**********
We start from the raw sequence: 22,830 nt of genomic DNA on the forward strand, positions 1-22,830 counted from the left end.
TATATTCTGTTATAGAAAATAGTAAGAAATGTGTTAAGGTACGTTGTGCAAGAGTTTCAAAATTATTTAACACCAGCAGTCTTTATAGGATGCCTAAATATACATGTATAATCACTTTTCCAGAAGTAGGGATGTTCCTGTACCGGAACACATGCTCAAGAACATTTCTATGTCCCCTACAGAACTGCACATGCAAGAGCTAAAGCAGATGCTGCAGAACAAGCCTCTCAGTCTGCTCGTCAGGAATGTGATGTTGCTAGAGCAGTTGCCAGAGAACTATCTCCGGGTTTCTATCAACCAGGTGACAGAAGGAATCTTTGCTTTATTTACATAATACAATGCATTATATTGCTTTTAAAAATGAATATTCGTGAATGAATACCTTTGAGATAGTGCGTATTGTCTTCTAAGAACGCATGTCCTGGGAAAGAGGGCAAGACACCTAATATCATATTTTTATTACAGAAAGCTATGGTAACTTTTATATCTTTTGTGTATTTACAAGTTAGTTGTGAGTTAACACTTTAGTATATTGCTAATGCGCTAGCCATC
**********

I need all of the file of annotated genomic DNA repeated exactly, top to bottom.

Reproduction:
We start from the raw sequence: 22,830 nt of genomic DNA on the forward strand, positions 1-22,830 counted from the left end.
TATATTCTGTTATAGAAAATAGTAAGAAATGTGTTAAGGTACGTTGTGCAAGAGTTTCAAAATTATTTAACACCAGCAGTCTTTATAGGATGCCTAAATATACATGTATAATCACTTTTCCAGAAGTAGGGATGTTCCTGTACCGGAACACATGCTCAAGAACATTTCTATGTCCCCTACAGAACTGCACATGCAAGAGCTAAAGCAGATGCTGCAGAACAAGCCTCTCAGTCTGCTCGTCAGGAATGTGATGTTGCTAGAGCAGTTGCCAGAGAACTATCTCCGGGTTTCTATCAACCAGGTGACAGAAGGAATCTTTGCTTTATTTACATAATACAATGCATTATATTGCTTTTAAAAATGAATATTCGTGAATGAATACCTTTGAGATAGTGCGTATTGTCTTCTAAGAACGCATGTCCTGGGAAAGAGGGCAAGACACCTAATATCATATTTTTATTACAGAAAGCTATGGTAACTTTTATATCTTTTGTGTATTTACAAGTTAGTTGTGAGTTAACACTTTAGTATATTGCTAATGCGCTAGCCATC